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©John R. Turner

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September 1, 2013

Carving faces out of the rock at the top of a mountain may seem like a bizarre project. And when you consider that the most famous instance of the practice occurred not in some ancient kingdom as a tribute to the gods but in modern America as a tribute to making money, it gets even stranger.

Those were my thoughts as I drifted off to sleep the evening of August 23rd in the Black Hills of South Dakota, just north of Keystone, the biggest town of 327 people I’ve ever seen, which serves as the gateway to Mount Rushmore.
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Mt. Rushmore
The choice of the four subjects -- Washington, Jefferson, Lincoln, and Teddy Roosevelt -- I guess are fairly obvious, though I suppose some might quarrel with the final choice.

Some have reported that visiting the place charges them with patriotic emotion. Since feelings of that kind aren’t common for me, I didn’t experience anything of the sort.  But I did sense I was in the presence of something monumental -- though exactly what was being commemorated I wasn’t sure.  Maybe the audacity of the whole enterprise was the proper thing to drink in. I have to admit, it is intensely American.

My favorite scene of the whole morning came after we had left the park and were curving our way back through the mountains to a highway. Coming around a bend, there was a profile of Washington, alone, peering out into what might be coming. It was somehow both humbling and symbolic.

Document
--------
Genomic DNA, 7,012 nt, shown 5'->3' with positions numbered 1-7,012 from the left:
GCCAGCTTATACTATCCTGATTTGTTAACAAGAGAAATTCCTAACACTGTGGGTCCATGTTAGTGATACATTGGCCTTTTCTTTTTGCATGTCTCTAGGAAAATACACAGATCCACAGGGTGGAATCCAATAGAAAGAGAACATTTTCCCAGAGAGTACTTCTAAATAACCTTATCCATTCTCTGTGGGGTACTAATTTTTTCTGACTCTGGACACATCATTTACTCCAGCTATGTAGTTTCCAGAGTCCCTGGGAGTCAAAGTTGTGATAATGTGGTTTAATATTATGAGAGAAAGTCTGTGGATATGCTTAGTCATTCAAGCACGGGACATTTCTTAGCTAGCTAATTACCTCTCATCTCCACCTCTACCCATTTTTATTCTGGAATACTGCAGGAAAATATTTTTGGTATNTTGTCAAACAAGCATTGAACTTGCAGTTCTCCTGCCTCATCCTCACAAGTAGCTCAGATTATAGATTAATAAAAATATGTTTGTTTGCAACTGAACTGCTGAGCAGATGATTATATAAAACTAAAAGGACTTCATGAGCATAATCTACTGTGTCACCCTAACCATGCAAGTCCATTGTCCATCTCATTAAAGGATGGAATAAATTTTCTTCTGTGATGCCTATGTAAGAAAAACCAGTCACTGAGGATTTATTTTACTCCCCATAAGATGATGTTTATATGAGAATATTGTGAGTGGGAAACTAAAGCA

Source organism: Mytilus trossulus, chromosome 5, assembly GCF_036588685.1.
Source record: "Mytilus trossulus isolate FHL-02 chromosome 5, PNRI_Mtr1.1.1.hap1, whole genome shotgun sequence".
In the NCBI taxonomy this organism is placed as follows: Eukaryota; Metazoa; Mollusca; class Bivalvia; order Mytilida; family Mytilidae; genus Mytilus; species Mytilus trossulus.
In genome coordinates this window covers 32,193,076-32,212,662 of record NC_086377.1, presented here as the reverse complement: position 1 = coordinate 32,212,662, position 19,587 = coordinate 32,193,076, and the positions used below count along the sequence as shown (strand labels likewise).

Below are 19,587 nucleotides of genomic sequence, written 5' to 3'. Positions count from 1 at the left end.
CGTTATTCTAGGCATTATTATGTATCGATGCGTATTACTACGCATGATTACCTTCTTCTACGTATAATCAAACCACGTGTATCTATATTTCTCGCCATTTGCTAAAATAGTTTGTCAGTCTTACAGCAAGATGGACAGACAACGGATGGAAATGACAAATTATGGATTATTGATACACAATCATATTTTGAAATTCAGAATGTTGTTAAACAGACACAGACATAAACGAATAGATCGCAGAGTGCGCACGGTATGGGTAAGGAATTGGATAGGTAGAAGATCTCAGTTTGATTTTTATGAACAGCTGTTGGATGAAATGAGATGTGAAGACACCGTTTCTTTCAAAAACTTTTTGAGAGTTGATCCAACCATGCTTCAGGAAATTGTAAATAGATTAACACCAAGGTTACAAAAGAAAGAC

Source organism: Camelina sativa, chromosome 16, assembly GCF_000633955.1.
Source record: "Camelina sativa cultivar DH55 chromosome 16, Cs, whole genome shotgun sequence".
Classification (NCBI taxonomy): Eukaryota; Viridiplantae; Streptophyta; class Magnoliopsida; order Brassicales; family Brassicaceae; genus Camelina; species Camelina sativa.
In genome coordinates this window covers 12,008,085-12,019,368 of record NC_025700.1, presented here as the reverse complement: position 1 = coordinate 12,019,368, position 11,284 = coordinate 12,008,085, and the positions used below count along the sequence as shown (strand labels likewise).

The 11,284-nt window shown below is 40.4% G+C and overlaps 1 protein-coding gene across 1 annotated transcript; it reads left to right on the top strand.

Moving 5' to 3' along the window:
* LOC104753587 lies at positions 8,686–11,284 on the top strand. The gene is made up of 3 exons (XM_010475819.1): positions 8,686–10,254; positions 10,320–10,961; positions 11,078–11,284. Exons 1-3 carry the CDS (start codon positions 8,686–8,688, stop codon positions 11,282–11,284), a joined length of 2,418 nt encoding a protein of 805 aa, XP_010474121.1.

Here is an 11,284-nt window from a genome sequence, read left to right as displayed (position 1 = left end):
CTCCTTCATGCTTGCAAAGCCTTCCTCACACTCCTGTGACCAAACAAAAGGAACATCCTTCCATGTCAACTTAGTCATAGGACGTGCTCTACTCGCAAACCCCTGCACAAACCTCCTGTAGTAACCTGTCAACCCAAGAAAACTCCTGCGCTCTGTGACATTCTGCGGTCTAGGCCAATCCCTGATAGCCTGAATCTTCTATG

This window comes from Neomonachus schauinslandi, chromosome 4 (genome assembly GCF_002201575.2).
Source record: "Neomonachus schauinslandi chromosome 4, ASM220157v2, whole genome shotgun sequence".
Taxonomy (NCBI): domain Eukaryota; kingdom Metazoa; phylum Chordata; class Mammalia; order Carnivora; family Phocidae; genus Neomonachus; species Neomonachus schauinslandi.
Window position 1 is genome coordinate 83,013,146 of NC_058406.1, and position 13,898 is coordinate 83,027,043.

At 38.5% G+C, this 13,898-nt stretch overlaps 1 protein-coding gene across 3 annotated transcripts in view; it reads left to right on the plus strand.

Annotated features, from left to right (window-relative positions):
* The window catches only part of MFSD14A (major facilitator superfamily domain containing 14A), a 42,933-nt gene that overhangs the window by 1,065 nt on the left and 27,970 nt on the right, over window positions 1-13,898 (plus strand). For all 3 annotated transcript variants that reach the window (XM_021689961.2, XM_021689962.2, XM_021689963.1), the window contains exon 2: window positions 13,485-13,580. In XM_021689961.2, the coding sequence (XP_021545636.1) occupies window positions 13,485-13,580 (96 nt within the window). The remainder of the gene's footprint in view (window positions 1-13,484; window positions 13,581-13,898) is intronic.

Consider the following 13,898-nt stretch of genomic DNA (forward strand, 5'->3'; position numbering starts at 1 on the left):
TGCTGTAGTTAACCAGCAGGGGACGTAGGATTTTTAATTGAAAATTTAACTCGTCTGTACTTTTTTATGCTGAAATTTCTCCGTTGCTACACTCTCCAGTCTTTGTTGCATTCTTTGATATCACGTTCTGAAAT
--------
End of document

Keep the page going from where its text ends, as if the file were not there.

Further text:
I had never had a driving desire to see the renowned carvings, but since we were in the Black Hills, we figured, “Why not?” So the next morning we drove five miles south and entered the massive parking garage (you can see the monument for free, but to park your car you have to pay twelve bucks).

I had expected to be most impressed by the curiosity of the phenomenon, but I confess that once I was on the ground, peering up at the well-known visages, the quality of the work caught me up. The faces are sharp, clear, and surprisingly vivid, more striking than you can tell from photographs or television screens.
The sculptor Gutzon Borglum may have had his quirks, but he knew what he was doing in transforming rugged rock into smooth, clear, 80-foot faces. The project took twelve years, beginning in 1927 and coming to a close in 1939.
The U. S. Park Service has done its usual excellent work in making the site easy and interesting for visitors. Trails have been constructed along the base of the mountain, so that you can view the carvings from a variety of perspectives. If you don’t mind walking up and down long staircases, you can see all four presidents as you seldom see them printed on tourist flyers.